The equipment which is used in the practice of the present invention consists of a dual-detector infrared imaging-analyzing means and associated instrumentation. A block diagram of this equipment is shown in FIG. 1. Block I.A. schematically represents the essential parts of the preferred type of imaging-analyzing means, which are: analytic sensor means 1 consisting of lens a*, infrared detector b, and preamplifier c*; reference sensor means 2 consisting of lens a'*, infrared detector b', and amplifier c'*; gas filter 3; beam splitter 4; mirror 5*; and imaging optics 6*. The imaging-analyzing means I.A. can typically be a Model 210 dual-channel thermal imaging system of Inframetrics Inc., Bedford, Mass., modified by displacing the reference sensor means 2 along the incoming infrared beam path to allow space for gas filter 3. Furthermore, the original wavelength-selective beam splitter is replaced by a substantially spectrally neutral beam splitter which does not discriminate by wavelength. Beam splitter 4 is made of germanium and coated on one side with an antireflective material. This beam splitter reflects about 36% and transmits about 64% of incident light. Lenses a* and a'* are condensing lenses, which have a focal length of about 1 cm, so that they cause convergent beams to fall on the detector. Matched detectors b and b' are of the mercury-cadmium telluride type and have their highest sensitivity to infrared radiation within the 8-12 μm region. They are cooled with liquid nitrogen. Gas filter 3, which is inserted in the light path of the reference sensor system, normally would be filled with the gas of interest. However, a device such as, for example, a carousel containing a selection of reference gases may be installed instead. With such an apparatus, it is possible to determine the presence and location of two or more gases in turn. As a result of loss of some light intensity in the reference sensor system due to the filter as well as to a longer path, the amount of radiation which actually reaches the reference detector b' is about the same as that reaching the analytic detector b. Micrometer adjustable registration means (not shown) are used to bring the images of the scenes viewed by the detectors into exact coincidence. The imaging optics module 6* contains an opening for viewing the area of interest and a system of two oscillating mirrors, which convert a linear scan into a two-dimensional image. Normally, this module is equipped with a suitable lens, which may be of a fixed focal length or a zoom type. Imager control electronics module 6a* controls the scan rate and synchronization.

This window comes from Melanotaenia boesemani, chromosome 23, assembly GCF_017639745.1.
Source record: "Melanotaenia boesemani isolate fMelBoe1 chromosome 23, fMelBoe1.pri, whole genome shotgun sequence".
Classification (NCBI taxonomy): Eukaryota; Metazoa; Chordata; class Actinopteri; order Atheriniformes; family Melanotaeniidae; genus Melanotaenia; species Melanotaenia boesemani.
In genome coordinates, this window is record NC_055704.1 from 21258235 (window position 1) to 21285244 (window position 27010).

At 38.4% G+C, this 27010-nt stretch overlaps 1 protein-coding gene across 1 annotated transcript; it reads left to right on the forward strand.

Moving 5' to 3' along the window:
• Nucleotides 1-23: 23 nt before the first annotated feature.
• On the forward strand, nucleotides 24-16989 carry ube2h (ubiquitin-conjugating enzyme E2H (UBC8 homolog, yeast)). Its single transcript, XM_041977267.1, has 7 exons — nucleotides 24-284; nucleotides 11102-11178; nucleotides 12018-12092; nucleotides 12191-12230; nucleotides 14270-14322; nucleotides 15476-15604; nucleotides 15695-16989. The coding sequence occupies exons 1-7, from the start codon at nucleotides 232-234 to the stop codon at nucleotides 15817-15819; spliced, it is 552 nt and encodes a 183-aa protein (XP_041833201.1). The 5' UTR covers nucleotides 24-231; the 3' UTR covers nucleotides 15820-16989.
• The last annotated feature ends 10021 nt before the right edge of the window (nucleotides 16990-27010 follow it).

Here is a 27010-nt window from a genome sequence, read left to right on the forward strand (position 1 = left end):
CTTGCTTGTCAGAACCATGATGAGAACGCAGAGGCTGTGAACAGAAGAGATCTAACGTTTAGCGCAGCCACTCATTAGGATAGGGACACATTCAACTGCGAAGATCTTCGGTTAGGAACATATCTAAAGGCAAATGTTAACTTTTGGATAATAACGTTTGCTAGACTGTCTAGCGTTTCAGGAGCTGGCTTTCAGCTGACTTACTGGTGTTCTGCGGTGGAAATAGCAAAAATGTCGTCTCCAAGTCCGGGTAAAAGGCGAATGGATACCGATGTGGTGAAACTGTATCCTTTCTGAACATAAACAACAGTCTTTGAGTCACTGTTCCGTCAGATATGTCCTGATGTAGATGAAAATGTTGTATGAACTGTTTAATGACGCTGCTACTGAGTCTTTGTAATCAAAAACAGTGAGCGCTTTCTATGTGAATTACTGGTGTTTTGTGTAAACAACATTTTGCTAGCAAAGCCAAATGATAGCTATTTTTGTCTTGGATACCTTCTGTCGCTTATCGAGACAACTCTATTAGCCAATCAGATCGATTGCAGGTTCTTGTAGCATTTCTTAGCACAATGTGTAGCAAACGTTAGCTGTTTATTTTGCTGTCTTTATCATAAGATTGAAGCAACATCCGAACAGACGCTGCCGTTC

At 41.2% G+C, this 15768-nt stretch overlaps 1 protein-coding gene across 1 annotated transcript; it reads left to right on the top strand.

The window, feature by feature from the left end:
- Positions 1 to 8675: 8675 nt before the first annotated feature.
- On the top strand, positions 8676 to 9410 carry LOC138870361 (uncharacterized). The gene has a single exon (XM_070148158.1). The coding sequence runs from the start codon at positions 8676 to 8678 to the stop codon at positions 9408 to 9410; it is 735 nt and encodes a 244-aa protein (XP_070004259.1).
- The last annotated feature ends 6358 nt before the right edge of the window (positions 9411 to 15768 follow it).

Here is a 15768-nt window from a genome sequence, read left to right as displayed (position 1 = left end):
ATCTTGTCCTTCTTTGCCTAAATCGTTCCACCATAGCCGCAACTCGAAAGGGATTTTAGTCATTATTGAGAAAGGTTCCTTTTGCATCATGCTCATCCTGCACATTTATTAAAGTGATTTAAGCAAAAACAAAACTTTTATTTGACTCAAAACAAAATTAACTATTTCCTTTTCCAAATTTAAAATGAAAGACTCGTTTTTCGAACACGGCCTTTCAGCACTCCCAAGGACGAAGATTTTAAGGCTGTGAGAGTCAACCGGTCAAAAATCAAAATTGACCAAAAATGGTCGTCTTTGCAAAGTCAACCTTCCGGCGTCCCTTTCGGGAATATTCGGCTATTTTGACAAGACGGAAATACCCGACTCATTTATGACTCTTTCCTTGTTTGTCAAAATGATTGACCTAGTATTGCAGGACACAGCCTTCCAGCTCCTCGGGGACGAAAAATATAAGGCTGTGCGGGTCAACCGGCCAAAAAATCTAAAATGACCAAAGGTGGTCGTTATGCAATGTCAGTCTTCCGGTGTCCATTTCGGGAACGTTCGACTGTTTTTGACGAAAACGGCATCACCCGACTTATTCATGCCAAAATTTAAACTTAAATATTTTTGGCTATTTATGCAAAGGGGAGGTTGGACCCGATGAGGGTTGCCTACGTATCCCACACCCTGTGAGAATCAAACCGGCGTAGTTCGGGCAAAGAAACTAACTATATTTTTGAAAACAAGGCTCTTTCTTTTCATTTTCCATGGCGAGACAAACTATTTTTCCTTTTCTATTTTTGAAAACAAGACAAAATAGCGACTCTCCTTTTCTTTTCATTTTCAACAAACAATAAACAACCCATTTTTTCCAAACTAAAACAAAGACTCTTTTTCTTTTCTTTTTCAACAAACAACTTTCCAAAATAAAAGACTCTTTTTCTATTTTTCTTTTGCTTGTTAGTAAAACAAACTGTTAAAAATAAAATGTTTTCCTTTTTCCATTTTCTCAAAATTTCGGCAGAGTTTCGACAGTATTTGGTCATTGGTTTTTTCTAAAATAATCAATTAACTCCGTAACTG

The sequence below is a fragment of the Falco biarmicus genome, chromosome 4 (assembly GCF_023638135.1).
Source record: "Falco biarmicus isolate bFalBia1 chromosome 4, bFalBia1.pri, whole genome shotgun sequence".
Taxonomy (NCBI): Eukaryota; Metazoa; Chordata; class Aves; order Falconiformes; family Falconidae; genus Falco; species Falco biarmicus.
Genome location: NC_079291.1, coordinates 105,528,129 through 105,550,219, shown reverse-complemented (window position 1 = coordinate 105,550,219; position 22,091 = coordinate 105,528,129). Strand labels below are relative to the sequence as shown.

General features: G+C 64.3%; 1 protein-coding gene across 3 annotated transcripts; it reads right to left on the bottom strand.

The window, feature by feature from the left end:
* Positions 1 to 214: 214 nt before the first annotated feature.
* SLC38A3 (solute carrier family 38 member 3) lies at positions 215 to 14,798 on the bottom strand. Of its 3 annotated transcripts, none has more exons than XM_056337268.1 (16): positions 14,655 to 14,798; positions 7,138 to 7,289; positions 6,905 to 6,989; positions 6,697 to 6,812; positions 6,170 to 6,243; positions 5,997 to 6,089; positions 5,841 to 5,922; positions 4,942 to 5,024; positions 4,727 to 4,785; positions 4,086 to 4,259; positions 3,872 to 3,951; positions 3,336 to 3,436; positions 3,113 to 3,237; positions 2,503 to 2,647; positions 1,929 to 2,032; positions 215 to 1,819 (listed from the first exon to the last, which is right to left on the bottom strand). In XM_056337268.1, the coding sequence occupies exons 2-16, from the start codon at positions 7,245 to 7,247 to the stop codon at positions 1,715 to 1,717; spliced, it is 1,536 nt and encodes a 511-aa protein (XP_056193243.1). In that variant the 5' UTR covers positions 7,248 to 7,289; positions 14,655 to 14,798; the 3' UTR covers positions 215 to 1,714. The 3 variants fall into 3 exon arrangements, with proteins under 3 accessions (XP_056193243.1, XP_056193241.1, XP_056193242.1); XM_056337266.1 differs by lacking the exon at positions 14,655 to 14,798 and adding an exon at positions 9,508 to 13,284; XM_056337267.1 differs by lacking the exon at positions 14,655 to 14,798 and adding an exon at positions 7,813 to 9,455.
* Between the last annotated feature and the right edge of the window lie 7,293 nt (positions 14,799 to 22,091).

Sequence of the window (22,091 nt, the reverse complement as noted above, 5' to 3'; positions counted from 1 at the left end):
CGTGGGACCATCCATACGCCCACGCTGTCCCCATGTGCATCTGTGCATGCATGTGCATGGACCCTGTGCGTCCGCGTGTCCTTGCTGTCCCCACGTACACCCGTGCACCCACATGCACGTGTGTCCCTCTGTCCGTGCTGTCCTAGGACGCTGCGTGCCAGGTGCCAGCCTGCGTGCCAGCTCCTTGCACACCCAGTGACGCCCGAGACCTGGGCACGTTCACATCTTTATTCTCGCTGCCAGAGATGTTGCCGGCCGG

It has been found advantageous to design an electronic circuit, E.C., especially adapted to the needs of this invention, so that only certain electronic components of the original Inframetrics equipment have been retained and others have been added. The original Inframetrics components are indicated in FIG. 1 by an asterisk. This redesigned circuit includes clamps (D.C. restorer circuits) 7* and 8*, which convert an AC-coupled signal from detector output to a thermally adjusted reference signal; variable gain amplifiers 9 and 10; automatic gain controls 11 and 12; analytical bias level control 13; amplifier 11a; analog-to-digital (A/D) converter 18a*; reference bias level control 14; ratioing analog-to-digital (A/D) converter 15; buffer 16; scan inverter memories 17* and 18*; digital-to-analog (D/A) conveters 18b*, 19, and 20, wherein the ratio output at 19 can be used for testing, calibrating or adjusting the circuit's performance; signal processor 21; color formulator 22; color encoder 23; image processor 24 which is considered to be optional; video monitor 25; and video recorder 26. Optionally, a properly scaled temperature monitoring radiometer 27 may be connected to the bias level control 13.